After receiving a response from Truman in which he denied having given consideration to, or having even heard of, the rumor of Black’s threatened resignation, Jackson rashly fired off a second cable to Congress on June 10. This cable stated Jackson's reasons for his belief that Justice Black faced a conflict of interest in Jewell Ridge, from which he wrongfully, at least, in Jackson's eyes, did not recuse himself, and ended with Jackson's threat that if such a practice "is ever repeated while I am on the bench I will make my Jewell Ridge opinion look like a letter of recommendation by comparison".
In 1919, the Supreme Court decided Schenck v. United States. In Schenk, the petitioners, member of the Socialist Party, were convicted of violating the Espionage Act of 1917 for printing and distributing circulars asserting that American citizens had a right to oppose the draft during World War I because, among other things, it violated the United States Constitution. The Schenck Court promulgated the clear and present danger test which provided the standard for sustaining a conviction when speech is relied upon as evidence that an offense has been violated. Justice Holmes, writing for a unanimous court, affirmed the convictions of the lower court positing:
“We admit that in many places and in ordinary time the defendants in saying all that was said in the circular would have been within their constitutional rights. But the character of every act depends upon the circumstances in which it is done. . . . The question in every case is whether words used in such circumstances and are of such a nature as to create a clear and present danger that they will bring about the substantive evils that Congress has a right to prevent. It is a question of proximity and degree.”For more on the Clear and Present Danger Test, see Erwin Chemerinsky, Constitutional Law: Principles and Policies, 957 (Aspen 2ed. 2002) (the clear and present danger test appears to have three analytical elements: (1) probability of harm, (2) temporality of harm, and (3) degree of harm).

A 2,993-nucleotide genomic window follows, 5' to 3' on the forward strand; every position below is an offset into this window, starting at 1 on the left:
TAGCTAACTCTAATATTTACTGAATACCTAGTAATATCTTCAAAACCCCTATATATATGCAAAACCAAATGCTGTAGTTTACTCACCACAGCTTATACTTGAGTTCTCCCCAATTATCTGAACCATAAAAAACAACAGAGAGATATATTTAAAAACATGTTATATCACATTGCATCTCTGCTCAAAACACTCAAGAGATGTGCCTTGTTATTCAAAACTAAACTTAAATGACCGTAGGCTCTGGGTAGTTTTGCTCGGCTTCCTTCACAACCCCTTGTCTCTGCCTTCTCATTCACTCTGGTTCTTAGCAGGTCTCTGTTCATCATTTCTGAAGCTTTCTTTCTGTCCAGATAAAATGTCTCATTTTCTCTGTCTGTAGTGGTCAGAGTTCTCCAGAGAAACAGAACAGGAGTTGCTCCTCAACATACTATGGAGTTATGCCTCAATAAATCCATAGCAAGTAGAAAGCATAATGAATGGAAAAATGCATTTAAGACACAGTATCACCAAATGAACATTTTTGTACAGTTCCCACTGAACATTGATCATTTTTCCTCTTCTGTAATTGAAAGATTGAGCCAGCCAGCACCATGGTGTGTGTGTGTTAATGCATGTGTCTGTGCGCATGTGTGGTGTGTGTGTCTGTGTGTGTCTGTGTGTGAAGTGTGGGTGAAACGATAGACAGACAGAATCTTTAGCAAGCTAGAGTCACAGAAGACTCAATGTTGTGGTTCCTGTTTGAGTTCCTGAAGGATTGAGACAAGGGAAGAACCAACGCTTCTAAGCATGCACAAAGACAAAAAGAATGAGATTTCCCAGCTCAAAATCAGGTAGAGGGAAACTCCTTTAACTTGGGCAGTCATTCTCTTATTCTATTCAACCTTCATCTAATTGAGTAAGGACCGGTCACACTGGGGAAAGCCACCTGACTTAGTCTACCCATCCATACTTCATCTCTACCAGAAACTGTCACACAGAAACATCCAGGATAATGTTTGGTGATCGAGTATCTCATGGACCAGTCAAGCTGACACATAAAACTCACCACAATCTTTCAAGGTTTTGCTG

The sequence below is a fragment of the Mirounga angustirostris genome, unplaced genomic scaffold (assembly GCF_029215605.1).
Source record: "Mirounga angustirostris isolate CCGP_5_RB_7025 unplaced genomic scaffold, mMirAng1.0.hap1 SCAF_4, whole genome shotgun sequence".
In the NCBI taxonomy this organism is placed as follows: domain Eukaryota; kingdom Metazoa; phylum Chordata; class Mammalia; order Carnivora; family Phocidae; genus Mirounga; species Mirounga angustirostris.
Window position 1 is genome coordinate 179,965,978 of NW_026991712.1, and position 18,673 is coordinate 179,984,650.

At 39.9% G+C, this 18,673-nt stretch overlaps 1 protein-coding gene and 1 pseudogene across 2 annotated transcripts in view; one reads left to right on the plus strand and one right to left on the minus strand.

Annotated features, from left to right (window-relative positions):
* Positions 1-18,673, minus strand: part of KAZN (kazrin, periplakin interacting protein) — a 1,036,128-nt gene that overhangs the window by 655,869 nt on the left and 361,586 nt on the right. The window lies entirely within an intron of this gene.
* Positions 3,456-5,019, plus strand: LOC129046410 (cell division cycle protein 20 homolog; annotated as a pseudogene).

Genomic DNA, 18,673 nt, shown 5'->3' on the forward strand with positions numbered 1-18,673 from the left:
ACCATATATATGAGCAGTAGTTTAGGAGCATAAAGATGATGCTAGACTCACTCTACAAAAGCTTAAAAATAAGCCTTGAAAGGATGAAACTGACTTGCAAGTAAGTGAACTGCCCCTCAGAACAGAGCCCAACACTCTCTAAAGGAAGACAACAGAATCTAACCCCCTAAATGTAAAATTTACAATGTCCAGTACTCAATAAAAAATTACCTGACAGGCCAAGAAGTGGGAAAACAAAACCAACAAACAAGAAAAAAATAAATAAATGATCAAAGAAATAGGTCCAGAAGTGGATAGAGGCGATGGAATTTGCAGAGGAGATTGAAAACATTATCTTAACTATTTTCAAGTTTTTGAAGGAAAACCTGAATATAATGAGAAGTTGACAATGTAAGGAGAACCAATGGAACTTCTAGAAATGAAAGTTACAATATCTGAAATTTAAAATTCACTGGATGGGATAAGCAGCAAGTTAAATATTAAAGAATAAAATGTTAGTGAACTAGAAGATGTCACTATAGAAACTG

On the effect Communists historically had on foreign countries, Jackson analyzed their effect on Czechoslovakia. In Czechoslovakia, a Communists organization disguised as a competing political faction secretly established its roots in key control positions “of police and information services”. During a period of national crisis a clandestine Communist organization appeared and successfully overthrew the Czechoslovakian government. Establishing control of mass communication and industry, the Communist organization’s rule was one of “oppression and terror”. Ironically, as Jackson points out, the Communist organization suppressed the very freedoms which made its conspiracy possible.
On the nature of Communists, Jackson characterizes them as an extraordinarily dedicated and highly selective group disciplined and indoctrinated by Communist policy. The goal of Party members is to secretly infiltrate key positions of government, industry, and unions and to leverage their power once in such positions. Jackson goes on to say that although “Communist[s] have no scruples against sabotage, terrorism, assassination, or mob disorder …” they “advocate force only when prudent” which “may never be necessary, because infiltration and deception may be enough.”
On the problems with applying the Test in Dennis, Jackson deems significant that the Test was authored “before the era of World War II revealed the subtlety and efficacy of modernized revolutionary technique used by totalitarian parties.” Jackson believed that the application of the test should be limited to cases bearing strong enough likeness to those for which it was originally crafted – i.e. “criminality of hot-headed speech on a street corner, or parading by some zealots behind a red flag, or refusal of a handful of school children to salute our flag …” Expressing strong concern that the expansive construction the Court had recently given the Test in Bridges v. State of California, Jackson asserted that the Test provided Communists with “unprecedented immunities” while “Government is captive in a judge-made verbal trap”. Jackson goes on to describe the application of the Test to Communists when determining the constitutionality of the Smith Act facially or as applied as one of “apprais[ing] imponderables, including international and national phenomena which baffle the best informed foreign offices and our most experienced politicians”